According to Vasari, Ghirlandaio also painted several scenes of Classical subjects with nude figures, including a Vulcan and his Assistants forging Thunderbolts, for Lorenzo II de' Medici, but which no longer exists. He also produced designs for a number of mosaics including the Annunciation, on a portal of the Florence Cathedral.[4]


Ghirlandaio died on 11 January 1494 of "pestilential fever" and was buried in Santa Maria Novella.[4][16] The day and month of his birth remain undocumented, but he is recorded as having died in early January of his forty-fifth year. He had been married twice and left six children. One of his three sons, Ridolfo Ghirlandaio, also became a painter. Although he had a long line of descendants, the family name died out in the seventeenth century, when its last members entered monasteries.[11]

Critical assessment and legacy

Ghirlandaio worked mainly in fresco, with a number of important works being executed in tempera. Vasari states that Ghirlandaio was the first to abandon, in great part, the use of gilding in his pictures, representing by painting any objects that were made of gold. This is not applicable to his entire oeuvre, as details in some paintings, for example, the altarpiece of the Adoration of the Shepherds (now in Florence Academy) were rendered in gold leaf.[7]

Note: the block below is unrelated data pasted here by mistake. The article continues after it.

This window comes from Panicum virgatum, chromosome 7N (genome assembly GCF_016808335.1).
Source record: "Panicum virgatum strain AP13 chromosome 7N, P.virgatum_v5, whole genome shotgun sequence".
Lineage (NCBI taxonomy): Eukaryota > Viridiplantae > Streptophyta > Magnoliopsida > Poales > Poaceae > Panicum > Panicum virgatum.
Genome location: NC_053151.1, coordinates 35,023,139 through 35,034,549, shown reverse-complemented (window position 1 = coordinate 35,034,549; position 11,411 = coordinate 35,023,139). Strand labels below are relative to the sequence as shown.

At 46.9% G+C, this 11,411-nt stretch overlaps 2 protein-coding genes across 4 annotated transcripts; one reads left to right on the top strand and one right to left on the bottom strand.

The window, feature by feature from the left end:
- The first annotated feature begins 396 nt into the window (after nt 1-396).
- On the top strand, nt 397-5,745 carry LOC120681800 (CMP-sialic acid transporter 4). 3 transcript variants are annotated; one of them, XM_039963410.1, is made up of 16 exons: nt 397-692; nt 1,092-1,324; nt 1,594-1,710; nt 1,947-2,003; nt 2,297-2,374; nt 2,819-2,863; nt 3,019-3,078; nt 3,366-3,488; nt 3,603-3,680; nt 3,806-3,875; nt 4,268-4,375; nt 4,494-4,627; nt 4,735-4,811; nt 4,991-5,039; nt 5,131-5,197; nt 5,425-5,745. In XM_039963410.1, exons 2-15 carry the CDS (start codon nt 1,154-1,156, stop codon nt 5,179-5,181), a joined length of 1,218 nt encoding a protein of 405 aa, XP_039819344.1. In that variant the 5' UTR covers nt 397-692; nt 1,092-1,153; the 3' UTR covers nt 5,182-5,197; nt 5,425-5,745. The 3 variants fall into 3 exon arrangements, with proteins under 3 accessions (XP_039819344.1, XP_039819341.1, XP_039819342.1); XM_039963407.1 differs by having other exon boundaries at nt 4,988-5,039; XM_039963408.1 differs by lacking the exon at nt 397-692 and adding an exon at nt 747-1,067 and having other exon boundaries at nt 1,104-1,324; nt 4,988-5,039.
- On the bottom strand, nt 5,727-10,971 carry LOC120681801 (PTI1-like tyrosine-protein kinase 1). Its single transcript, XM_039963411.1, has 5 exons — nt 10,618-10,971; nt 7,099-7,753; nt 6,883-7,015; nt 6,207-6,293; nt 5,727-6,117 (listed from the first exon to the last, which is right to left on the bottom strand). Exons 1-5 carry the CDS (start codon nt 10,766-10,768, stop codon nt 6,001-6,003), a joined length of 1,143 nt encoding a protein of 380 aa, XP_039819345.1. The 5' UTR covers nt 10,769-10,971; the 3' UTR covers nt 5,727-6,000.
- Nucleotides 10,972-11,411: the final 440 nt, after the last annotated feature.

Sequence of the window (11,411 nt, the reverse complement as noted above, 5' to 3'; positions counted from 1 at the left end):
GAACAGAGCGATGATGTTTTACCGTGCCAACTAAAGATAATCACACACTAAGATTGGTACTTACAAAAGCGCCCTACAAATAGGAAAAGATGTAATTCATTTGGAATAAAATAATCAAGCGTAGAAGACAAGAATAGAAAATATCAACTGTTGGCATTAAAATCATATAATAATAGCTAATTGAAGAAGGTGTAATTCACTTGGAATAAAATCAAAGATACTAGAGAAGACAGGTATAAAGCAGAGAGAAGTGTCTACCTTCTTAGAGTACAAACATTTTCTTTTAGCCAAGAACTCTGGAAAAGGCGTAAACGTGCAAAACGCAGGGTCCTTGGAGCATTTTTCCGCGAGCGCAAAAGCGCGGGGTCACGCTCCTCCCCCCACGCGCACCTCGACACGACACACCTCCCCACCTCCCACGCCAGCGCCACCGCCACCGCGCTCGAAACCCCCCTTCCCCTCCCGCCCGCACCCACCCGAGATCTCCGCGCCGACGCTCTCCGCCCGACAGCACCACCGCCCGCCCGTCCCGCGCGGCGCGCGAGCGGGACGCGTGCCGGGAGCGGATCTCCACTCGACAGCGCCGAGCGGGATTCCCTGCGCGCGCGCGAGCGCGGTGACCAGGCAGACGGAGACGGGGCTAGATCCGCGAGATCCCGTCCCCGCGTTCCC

The Birth of Mary, Tornabuoni Chapel (1485–90), appears to represent a domestic scene from the life of contemporary Florentine nobility

According to William Michael Rossetti, "[Ghirlandaio's] scheme of composition is grand and decorous; his chiaroscuro excellent, and especially his perspectives, which he would design on a very elaborate scale by the eye alone; his colour is more open to criticism, but this remark applies much less to the frescoes than the tempera-pictures, which are sometimes too broadly and crudely bright."[11] According to Vasari, his sense of perspective was so acute that he made drawings of ancient Roman monuments such as the Colisseum in which he worked entirely by eye, that later proved to have mathematically accurate proportion and linear perspective when measured.[4]

Ghirlandaio is credited as the teacher of Michelangelo. Francesco Granacci is another among his pupils.[4] According to Vasari, these two were sent by Ghirlandaio to the Medici Academy, when Lorenzo de' Medici requested his two best pupils. Although Michelangelo regarded himself as primarily a sculptor, in the sixteenth century he was to follow his master as a painter of frescos, at the Sistine Chapel.[17]

Ghirlandaio was highly praised by Vasari: "[Ghirlandaio] who, from his talent and from the greatness and the vast number of his works, may be called one of the most important and most excellent masters of the age..." In the nineteenth century Jacob Burckhardt and others praised him for his compositions, for his technical ability, and for the lifelike quality of his figures, seen by Archibald Joseph Crowe and Giovanni Battista Cavalcaselle as being as innovative as those of Giotto had been.[9] By the late nineteenth century the appreciation of his work had waned and it was not until 1994, the five-hundredth anniversary of the artist's death, that interest in him was rekindled.[9][c] At this time a symposium was held and subsequently in-depth monographs on the artist were published. Rosenauer comments on the usefulness of Ghirlandaio's paintings as pictorial records for the historian.[9]